EPA to Enforce 2008 Ozone StandardSeptember 23, 2011
Administrator Lisa Jackson, testifying before the House Energy and Commerce Committee, revealed the EPA will begin to implement the 2008 8-hour ozone standard of 75 parts per billion (ppb). The EPA also released a memo outlining the implementation process that includes a table listing 52 areas where air quality fails to meet the 2008 standard.
Until recently, the 2008 standard had been suspended because of the EPA's intention to introduce a more stringent measure, and the 1997 standard of 84 ppb prevailed. On September 2, 2011, President Obama decided to delay updating new ozone standards until 2013, when EPA is required to reconsider the standards. Since the delay, there has been uncertainty as to which standard would now apply since the 2008 standard has not been implemented and there are a variety of lawsuits challenging it.
The EPA’s September 22nd memo clarifies outlines the EPA’s intended actions as well as the anticipated timeline. “EPA is proceeding with initial area designation under the 2008 standard, starting with the recommendations states made in 2009 and updating them with the most current, certified air quality data. We expect to issue our proposed changes to the states’ recommendations (the “120-day letters”) later this fall. We will quickly initiate and complete a rulemaking to establish nonattainment area classification thresholds so that we can finalize the designations.”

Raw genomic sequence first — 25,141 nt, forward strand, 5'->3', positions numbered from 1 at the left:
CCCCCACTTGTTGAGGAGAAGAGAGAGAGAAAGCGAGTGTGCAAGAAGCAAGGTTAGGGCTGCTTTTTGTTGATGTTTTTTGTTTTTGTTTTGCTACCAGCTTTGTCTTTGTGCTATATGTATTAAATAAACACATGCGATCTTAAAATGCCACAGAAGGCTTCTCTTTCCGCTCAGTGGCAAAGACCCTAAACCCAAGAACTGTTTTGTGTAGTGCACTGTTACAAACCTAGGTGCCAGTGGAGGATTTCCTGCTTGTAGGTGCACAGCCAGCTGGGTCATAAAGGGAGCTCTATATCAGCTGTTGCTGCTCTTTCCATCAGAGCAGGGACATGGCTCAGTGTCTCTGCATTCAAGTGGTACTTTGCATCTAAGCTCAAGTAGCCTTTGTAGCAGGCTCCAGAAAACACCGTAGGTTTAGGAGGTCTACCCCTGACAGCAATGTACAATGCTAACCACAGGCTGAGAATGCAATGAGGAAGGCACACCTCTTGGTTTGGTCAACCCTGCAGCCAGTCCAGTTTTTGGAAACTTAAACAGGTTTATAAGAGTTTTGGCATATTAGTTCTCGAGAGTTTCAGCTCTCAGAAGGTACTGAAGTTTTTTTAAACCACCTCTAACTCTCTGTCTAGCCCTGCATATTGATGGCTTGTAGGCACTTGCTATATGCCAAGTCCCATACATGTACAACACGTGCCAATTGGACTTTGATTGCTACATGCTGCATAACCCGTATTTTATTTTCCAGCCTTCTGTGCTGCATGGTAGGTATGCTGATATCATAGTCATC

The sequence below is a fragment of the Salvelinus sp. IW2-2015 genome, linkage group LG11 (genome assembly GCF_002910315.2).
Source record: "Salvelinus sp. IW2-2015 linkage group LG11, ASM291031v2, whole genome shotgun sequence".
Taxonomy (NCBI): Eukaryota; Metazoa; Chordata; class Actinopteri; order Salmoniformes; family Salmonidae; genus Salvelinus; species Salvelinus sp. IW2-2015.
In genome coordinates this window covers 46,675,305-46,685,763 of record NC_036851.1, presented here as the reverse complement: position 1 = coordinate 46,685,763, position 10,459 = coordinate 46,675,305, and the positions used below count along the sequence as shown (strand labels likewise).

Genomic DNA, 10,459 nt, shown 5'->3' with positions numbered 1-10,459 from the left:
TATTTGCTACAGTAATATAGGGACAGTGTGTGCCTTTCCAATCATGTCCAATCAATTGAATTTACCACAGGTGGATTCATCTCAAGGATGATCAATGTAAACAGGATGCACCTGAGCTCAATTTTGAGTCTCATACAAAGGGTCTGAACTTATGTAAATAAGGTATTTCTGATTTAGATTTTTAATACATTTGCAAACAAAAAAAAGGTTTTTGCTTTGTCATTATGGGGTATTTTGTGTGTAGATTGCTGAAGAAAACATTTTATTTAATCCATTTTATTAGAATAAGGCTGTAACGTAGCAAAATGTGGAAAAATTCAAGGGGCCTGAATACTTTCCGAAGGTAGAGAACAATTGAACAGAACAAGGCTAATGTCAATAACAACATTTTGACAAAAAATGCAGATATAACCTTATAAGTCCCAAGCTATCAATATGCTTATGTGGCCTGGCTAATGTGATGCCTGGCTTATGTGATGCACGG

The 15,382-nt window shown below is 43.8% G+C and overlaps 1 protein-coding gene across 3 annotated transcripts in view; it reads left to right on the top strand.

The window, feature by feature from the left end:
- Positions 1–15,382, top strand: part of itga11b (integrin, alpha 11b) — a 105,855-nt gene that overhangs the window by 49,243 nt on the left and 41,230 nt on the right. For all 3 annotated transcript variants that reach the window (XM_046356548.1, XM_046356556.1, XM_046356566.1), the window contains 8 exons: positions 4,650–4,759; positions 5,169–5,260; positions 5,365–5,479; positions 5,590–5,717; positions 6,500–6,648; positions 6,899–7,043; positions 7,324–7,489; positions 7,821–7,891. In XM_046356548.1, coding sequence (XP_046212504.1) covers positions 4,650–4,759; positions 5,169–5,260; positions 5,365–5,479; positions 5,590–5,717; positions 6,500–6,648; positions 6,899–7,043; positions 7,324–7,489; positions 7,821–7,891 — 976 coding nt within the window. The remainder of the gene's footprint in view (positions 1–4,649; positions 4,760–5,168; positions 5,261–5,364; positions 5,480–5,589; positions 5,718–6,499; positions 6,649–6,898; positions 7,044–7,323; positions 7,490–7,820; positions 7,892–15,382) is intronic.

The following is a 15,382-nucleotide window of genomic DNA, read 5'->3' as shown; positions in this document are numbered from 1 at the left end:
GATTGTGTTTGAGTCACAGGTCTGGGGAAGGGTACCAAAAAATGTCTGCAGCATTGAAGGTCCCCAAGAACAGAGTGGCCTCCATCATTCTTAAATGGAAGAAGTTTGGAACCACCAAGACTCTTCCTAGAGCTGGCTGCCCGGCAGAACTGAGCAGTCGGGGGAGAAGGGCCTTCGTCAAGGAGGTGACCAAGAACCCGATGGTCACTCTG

In March 2009, then Governor Doyle recommended all Wisconsin counties be designated as attainment for the 2008 standard, and in the alternative only those townships not meeting the standards be designated as nonattainment. Limited air quality data is available on the DNR’s Air Monitoring website. These documents, combined with the EPA’s potential classification table provides some insight into what the EPA’s attainment designations will look like.
In the table, the Sheboygan area is the only Wisconsin area listed as a marginal nonattainment area. This same area is in the process of being classified as attainment by the EPA for the 1997 standard.
The EPA notes in its memo that a marginal classification requires some but not all additional restrictions under the Clean Air Act. The Clean Air Act prohibits new or the expansion of existing industrial facilities having the potential to emit emissions above specified thresholds in nonattainment areas unless: emissions are offset and the most stringent controls installed. In addition, further regulatory burdens are often imposed on a broad range of sectors, including transportation, industrial, and commercial sources.
This post was authored by GLLF staff attorney Emily Kelchen.